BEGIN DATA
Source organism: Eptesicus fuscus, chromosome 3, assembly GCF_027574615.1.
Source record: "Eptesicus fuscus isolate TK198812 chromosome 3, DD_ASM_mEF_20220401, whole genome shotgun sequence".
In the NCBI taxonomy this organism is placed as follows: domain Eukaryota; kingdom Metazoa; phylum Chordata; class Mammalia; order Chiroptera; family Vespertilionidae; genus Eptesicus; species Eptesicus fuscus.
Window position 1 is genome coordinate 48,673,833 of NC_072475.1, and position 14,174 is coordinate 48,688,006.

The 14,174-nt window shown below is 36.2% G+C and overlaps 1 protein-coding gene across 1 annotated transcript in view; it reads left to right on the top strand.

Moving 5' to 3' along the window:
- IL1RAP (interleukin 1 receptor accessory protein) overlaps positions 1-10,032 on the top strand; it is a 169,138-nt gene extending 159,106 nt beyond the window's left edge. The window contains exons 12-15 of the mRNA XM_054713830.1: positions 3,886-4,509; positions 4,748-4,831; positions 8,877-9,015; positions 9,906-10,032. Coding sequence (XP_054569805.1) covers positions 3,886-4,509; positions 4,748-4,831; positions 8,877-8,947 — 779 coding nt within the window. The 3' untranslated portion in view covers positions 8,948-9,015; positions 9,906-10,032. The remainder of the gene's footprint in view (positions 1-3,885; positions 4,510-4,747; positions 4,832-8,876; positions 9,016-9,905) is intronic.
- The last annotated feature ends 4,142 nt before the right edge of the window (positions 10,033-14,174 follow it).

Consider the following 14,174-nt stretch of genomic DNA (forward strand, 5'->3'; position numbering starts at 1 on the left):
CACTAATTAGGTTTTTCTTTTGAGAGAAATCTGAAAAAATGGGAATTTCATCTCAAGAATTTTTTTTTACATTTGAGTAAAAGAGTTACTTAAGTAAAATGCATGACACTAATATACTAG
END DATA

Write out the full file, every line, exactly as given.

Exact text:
Source organism: Eptesicus fuscus, chromosome 3, assembly GCF_027574615.1.
Source record: "Eptesicus fuscus isolate TK198812 chromosome 3, DD_ASM_mEF_20220401, whole genome shotgun sequence".
In the NCBI taxonomy this organism is placed as follows: domain Eukaryota; kingdom Metazoa; phylum Chordata; class Mammalia; order Chiroptera; family Vespertilionidae; genus Eptesicus; species Eptesicus fuscus.
Window position 1 is genome coordinate 48,673,833 of NC_072475.1, and position 14,174 is coordinate 48,688,006.

The 14,174-nt window shown below is 36.2% G+C and overlaps 1 protein-coding gene across 1 annotated transcript in view; it reads left to right on the top strand.

Moving 5' to 3' along the window:
- IL1RAP (interleukin 1 receptor accessory protein) overlaps positions 1-10,032 on the top strand; it is a 169,138-nt gene extending 159,106 nt beyond the window's left edge. The window contains exons 12-15 of the mRNA XM_054713830.1: positions 3,886-4,509; positions 4,748-4,831; positions 8,877-9,015; positions 9,906-10,032. Coding sequence (XP_054569805.1) covers positions 3,886-4,509; positions 4,748-4,831; positions 8,877-8,947 — 779 coding nt within the window. The 3' untranslated portion in view covers positions 8,948-9,015; positions 9,906-10,032. The remainder of the gene's footprint in view (positions 1-3,885; positions 4,510-4,747; positions 4,832-8,876; positions 9,016-9,905) is intronic.
- The last annotated feature ends 4,142 nt before the right edge of the window (positions 10,033-14,174 follow it).

Consider the following 14,174-nt stretch of genomic DNA (forward strand, 5'->3'; position numbering starts at 1 on the left):
CACTAATTAGGTTTTTCTTTTGAGAGAAATCTGAAAAAATGGGAATTTCATCTCAAGAATTTTTTTTTACATTTGAGTAAAAGAGTTACTTAAGTAAAATGCATGACACTAATATACTAG